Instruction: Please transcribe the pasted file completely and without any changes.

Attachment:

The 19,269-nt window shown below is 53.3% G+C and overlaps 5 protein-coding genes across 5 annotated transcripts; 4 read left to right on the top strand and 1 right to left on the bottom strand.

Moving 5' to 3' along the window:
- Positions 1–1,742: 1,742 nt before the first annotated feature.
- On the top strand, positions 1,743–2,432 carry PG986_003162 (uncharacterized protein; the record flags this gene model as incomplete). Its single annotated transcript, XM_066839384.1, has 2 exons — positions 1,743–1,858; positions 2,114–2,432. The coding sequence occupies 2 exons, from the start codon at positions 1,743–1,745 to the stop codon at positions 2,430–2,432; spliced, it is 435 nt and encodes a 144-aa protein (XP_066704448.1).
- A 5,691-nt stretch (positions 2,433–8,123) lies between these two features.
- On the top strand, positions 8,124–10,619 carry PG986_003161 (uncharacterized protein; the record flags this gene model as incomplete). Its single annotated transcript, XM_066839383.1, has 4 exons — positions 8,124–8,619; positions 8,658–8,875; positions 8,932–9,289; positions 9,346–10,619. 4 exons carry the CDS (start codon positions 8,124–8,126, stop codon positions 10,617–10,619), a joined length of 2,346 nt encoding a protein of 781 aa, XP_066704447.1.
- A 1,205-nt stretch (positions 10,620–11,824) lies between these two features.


The 19,269-nt window shown below is 53.3% G+C and overlaps 5 protein-coding genes across 5 annotated transcripts; 4 read left to right on the top strand and 1 right to left on the bottom strand.

Moving 5' to 3' along the window:
- Positions 1–1,742: 1,742 nt before the first annotated feature.
- On the top strand, positions 1,743–2,432 carry PG986_003162 (uncharacterized protein; the record flags this gene model as incomplete). Its single annotated transcript, XM_066839384.1, has 2 exons — positions 1,743–1,858; positions 2,114–2,432. The coding sequence occupies 2 exons, from the start codon at positions 1,743–1,745 to the stop codon at positions 2,430–2,432; spliced, it is 435 nt and encodes a 144-aa protein (XP_066704448.1).
- A 5,691-nt stretch (positions 2,433–8,123) lies between these two features.
- On the top strand, positions 8,124–10,619 carry PG986_003161 (uncharacterized protein; the record flags this gene model as incomplete). Its single annotated transcript, XM_066839383.1, has 4 exons — positions 8,124–8,619; positions 8,658–8,875; positions 8,932–9,289; positions 9,346–10,619. 4 exons carry the CDS (start codon positions 8,124–8,126, stop codon positions 10,617–10,619), a joined length of 2,346 nt encoding a protein of 781 aa, XP_066704447.1.
- A 1,205-nt stretch (positions 10,620–11,824) lies between these two features.